No confidence

I write today from the beautiful Duke Humfrey’s reading room in the Bodleian Library (Oxford).  The reading room, which  is very The Name of the Rose (but with computers), is the oldest reading room in ‘the Bod’, the original section having been completed in 1487.

I have been reading about the activities of the Wangara in the Islamisation of Kano and Borgu, and wholly by chance came across some 1927 maps of Afrique Occidentale Française – one interesting thing being how much more detailed they seem to be for the Saharan regions than for the Sahel father south.

I’m in Oxford because I had been invited to deliver a talk to the Medieval Economic and Social History group, which I did last night and very much enjoyed. I spoke about trade diasporas in the medieval Sahel, one of the topics which Crossroads is investigating.

After the seminar, we went for a drink at The Bear and a curry. As well as gold/silver medieval currency, the impact of Islam in literacy, networks of trust, the place of world history in the curriculum, and the economic history of medieval southern Germany, we talked about the vote of no confidence passed a couple of weeks ago by Oxford lecturers and tutors. As a reminder, this was the story:

Dons at Oxford University have delivered a decisive “no confidence” vote in the Universities minister, David Willetts. There were cheers last night when the vote was announced in Oxford’s Sheldonian Theatre – the first time a “no confidence” motion had ever been issued in a government minister by the university’s Senate. It was carried by the massive margin of 283 votes to five. During the debate, Abdel Takriti, a tutor at St Edmund Hall, called the Government’s plans for further education – under which student fees would rise to up to £9,000 a year – “ill-articulated and incoherent”.

I learnt last night that following that vote, a website has now been created on the back of that vote to coordinate motions of no-confidence at higher education institutions across the country: “Campaigning for an alternative to the Higher Education policies of the coalition government”. Check it out.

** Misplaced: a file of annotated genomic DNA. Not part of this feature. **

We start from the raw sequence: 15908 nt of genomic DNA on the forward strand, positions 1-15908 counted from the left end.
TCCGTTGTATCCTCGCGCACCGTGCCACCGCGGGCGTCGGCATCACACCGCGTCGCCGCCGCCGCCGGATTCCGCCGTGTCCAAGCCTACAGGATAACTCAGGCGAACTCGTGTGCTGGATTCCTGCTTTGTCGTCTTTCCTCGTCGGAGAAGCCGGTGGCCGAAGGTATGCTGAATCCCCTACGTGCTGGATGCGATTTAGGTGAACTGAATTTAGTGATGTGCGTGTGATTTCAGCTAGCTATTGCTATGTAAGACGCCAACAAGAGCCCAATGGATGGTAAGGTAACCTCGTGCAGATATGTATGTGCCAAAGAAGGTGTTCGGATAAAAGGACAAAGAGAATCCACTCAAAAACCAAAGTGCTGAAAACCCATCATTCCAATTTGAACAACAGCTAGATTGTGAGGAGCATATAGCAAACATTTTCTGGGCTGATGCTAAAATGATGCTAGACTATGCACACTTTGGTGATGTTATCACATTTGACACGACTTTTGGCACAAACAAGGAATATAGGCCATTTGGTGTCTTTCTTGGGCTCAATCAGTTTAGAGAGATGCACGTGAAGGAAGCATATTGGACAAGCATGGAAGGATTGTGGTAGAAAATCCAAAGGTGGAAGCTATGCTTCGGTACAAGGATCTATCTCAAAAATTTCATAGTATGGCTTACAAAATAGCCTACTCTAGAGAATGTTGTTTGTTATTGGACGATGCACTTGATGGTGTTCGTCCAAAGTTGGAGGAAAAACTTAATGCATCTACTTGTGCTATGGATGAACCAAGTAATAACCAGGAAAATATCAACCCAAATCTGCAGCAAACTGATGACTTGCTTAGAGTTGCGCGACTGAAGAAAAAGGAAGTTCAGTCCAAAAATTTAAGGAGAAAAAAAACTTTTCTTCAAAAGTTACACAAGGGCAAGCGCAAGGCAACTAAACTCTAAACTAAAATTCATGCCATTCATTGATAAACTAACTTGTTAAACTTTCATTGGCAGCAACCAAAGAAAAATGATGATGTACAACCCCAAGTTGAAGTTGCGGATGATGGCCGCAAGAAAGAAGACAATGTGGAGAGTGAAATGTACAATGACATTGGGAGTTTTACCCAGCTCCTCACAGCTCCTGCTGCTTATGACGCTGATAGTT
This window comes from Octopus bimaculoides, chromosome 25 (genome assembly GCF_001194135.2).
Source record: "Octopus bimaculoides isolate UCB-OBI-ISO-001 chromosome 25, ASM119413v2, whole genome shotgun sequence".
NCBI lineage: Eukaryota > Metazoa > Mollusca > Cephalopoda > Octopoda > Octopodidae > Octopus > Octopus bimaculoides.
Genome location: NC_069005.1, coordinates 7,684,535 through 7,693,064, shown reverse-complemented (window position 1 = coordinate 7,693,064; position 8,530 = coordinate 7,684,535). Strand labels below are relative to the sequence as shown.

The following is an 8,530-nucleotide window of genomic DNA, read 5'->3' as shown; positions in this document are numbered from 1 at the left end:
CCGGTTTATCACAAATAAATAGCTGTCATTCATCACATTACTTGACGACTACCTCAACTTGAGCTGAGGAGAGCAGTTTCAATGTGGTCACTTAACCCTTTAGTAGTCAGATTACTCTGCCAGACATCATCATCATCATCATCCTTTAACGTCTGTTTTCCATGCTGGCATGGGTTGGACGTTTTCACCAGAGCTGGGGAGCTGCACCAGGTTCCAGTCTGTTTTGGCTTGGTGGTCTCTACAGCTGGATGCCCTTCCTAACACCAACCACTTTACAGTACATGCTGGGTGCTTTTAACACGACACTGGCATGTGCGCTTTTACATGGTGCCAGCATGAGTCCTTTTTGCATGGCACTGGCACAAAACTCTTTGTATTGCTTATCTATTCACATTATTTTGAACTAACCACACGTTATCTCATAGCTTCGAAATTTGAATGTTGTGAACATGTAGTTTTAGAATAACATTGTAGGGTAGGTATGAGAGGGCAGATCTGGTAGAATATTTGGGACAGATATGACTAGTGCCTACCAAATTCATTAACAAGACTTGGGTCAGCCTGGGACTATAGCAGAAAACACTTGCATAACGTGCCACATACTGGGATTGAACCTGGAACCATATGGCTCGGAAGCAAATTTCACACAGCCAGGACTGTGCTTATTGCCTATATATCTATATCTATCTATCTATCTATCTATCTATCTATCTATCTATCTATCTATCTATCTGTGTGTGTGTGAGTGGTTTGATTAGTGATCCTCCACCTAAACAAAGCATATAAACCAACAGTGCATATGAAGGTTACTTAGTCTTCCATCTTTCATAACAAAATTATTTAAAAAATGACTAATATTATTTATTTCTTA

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About this blog

This blog has been set up to chart the activities and research findings of two projects led by Anne Haour, an archaeologist from the Sainsbury Research Unit at the University of East Anglia, United Kingdom.

The first project, called Crossroads, brings together a team of archaeologists, historians and anthropologists studying the Niger Valley where it borders Niger and Bénin (West Africa). We are hoping to shed more light on the people that inhabited the area in the past 1500 years and to understand how population movements and craft techniques shaped the area's past.

The second project, called Cowries, examines the money cowrie, a shell which served as currency, ritual object and ornament across the world for millennia, and in medieval times most especially in the Maldive Islands of the Indian Ocean and the Sahelian regions of West Africa. We hope to understand how this shell was sourced and used in those two areas.

These investigations are funded by the European Research Council as part of the Starting Independent Researcher Programme (Seventh Framework Programme – FP7) and by the Leverhulme Trust as a Research Project Grant. The opinions posted here are however Anne Haour's own!

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June 2011
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